“… What makes these portraits the most poignant gallery of individuals painted in this century… is the intensity of the artist’s personal involvement which made him sweep aside the protective covering of conventional ‘decorum’ to reveal his compassion with a lonely and tormented human being.” Ernst Gombrich on Kokoschka’s intimate ‘psychological portraits’.
Oskar Kokoschka was born in Pšchlarn and grew up in Vienna. He went to study at the School of Arts and Crafts in 1905 and remained there for four years. He first made an impact with his ‘psychological portraits’ in which he seemed to express intimate truths about his subject.
His first one-man exhibition took place in 1910 at Paul Cassier’s gallery in Berlin. Around this time he started to contribute illustrations to Der Sturm, the avant garde periodical based in Berlin. After serving with the Austrian Army he was badly wounded and took to teaching at the Dresden Academy in 1919. He left in 1924 and spent the following years travelling. He moved away from portraits to painting landscapes, specialising in bird’s eye views of cities, for example Jerusalem’ (1929-1930). By 1938 he had settled in London, after the Nazis had declared his work as degenerate. After the war Kokoschka moved to Switzerland in 1953 and ran a summer school at Salzburg.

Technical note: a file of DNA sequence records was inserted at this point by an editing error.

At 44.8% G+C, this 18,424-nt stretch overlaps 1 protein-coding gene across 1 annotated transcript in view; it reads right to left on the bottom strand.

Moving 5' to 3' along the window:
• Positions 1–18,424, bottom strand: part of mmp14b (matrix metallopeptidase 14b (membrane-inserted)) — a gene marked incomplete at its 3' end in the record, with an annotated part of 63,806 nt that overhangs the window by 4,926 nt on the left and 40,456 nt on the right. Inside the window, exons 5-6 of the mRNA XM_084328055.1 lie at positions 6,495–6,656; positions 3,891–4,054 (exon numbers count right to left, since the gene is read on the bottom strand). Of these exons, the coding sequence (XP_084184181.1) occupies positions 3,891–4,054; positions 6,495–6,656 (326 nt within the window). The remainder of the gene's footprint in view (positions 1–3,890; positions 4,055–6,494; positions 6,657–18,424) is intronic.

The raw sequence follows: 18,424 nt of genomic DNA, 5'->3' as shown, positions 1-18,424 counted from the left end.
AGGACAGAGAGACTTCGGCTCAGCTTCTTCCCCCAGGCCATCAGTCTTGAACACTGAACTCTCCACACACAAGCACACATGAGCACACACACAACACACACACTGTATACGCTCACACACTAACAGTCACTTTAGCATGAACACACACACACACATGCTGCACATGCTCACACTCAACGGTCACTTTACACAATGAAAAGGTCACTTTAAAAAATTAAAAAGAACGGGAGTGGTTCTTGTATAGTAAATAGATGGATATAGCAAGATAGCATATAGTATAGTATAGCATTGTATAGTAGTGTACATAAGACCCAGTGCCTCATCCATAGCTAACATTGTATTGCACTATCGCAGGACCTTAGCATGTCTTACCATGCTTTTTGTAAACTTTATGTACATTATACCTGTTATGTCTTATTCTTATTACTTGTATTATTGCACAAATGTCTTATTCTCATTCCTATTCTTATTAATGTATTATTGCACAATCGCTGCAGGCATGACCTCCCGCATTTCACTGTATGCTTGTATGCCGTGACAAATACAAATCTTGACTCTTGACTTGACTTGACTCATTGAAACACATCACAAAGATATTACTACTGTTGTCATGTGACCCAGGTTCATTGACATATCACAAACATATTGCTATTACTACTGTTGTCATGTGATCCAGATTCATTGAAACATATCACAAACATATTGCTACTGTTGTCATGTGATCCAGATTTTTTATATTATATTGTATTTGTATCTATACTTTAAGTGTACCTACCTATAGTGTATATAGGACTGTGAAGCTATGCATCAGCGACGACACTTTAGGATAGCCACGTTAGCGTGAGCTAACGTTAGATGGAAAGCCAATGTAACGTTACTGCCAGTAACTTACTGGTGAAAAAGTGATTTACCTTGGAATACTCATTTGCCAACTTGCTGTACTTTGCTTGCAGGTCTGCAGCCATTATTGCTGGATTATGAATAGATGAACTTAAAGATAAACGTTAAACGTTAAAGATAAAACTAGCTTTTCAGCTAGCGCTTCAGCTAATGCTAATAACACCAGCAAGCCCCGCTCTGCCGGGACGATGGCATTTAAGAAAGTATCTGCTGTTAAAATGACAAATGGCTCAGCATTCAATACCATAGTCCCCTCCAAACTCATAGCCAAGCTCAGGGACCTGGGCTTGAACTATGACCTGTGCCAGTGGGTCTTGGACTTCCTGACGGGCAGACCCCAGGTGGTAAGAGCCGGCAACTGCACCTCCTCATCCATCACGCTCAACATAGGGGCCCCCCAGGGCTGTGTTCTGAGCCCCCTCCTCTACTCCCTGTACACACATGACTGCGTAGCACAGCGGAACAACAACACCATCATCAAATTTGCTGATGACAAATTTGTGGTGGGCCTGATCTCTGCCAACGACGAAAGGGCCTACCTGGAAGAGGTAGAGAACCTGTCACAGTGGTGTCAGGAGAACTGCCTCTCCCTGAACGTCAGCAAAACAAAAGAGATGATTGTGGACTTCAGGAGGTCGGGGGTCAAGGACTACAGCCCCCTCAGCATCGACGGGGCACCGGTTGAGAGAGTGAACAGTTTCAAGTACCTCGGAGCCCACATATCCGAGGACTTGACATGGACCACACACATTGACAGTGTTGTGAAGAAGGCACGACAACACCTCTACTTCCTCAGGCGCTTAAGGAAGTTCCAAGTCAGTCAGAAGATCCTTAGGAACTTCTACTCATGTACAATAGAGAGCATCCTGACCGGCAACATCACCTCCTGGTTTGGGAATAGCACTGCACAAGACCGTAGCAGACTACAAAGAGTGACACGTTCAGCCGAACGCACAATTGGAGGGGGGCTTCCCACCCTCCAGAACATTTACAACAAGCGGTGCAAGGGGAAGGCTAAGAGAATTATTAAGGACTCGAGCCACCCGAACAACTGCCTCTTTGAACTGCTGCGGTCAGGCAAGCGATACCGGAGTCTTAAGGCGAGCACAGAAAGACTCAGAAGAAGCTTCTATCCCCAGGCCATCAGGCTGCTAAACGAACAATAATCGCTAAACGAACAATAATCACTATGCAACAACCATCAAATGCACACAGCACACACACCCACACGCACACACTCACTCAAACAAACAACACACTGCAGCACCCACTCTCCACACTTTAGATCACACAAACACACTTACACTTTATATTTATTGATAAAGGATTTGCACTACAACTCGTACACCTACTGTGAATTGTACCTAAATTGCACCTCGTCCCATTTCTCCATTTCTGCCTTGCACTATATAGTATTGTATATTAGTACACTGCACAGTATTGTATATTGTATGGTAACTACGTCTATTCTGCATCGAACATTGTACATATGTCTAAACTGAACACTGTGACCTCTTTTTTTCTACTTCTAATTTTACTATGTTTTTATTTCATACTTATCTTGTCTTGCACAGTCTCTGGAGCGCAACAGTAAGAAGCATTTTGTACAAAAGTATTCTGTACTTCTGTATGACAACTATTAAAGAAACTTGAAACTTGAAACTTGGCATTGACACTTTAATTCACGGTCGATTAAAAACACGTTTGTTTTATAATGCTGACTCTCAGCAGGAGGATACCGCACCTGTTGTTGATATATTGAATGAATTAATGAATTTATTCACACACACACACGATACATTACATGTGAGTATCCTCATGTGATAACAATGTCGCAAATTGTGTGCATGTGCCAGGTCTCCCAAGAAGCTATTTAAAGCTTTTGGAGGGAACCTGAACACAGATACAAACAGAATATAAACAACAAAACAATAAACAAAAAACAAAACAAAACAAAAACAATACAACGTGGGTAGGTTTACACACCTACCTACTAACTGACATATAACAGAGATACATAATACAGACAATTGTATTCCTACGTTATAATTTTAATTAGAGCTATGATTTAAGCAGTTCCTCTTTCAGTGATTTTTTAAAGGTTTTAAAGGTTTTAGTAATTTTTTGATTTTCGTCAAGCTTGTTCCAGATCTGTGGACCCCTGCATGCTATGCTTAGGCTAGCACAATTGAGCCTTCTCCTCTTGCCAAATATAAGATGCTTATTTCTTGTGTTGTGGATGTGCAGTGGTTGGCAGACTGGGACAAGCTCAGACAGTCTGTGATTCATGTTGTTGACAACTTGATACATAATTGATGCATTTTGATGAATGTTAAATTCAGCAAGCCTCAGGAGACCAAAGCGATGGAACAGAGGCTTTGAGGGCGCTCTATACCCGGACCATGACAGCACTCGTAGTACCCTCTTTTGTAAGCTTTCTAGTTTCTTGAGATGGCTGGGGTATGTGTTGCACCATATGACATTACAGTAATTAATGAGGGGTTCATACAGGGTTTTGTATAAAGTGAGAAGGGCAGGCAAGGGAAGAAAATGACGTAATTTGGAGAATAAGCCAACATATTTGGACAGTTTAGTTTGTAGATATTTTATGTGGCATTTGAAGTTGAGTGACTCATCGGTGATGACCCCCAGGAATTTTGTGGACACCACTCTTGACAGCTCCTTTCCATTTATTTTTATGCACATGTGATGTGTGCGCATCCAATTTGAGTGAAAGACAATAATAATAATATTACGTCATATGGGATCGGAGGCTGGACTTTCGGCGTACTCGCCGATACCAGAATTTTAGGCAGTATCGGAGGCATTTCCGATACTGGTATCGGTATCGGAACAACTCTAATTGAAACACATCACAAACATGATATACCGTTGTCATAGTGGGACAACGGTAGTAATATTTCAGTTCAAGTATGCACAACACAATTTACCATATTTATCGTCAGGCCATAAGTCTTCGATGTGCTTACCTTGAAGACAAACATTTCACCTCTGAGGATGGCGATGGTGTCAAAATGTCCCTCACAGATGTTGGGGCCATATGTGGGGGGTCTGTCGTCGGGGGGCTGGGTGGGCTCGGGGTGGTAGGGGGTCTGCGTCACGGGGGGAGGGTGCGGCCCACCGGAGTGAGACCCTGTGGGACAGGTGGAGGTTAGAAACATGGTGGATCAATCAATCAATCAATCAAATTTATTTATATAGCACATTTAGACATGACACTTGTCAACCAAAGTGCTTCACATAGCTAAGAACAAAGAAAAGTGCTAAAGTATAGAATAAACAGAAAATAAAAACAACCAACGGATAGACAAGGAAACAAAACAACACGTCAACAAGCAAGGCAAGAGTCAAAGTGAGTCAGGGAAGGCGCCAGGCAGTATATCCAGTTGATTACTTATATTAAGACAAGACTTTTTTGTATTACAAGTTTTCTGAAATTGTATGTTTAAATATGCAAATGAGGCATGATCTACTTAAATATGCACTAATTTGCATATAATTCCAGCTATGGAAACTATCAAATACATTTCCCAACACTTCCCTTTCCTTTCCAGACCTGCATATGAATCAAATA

He is regarded as one of the early masters of modern art. His paintings were remarkable for their psychological depth and distinctive brand of Expressionism. His later works were based on mythology such as ‘Prometheus'(1950) for the ceiling of the house of Count Seilern and the ‘Thermopylae’ triptych (1954) for Hamburg University. He also wrote a number of plays Including the controversial Expressionist work of 1908, ‘Murder Hope of Women’.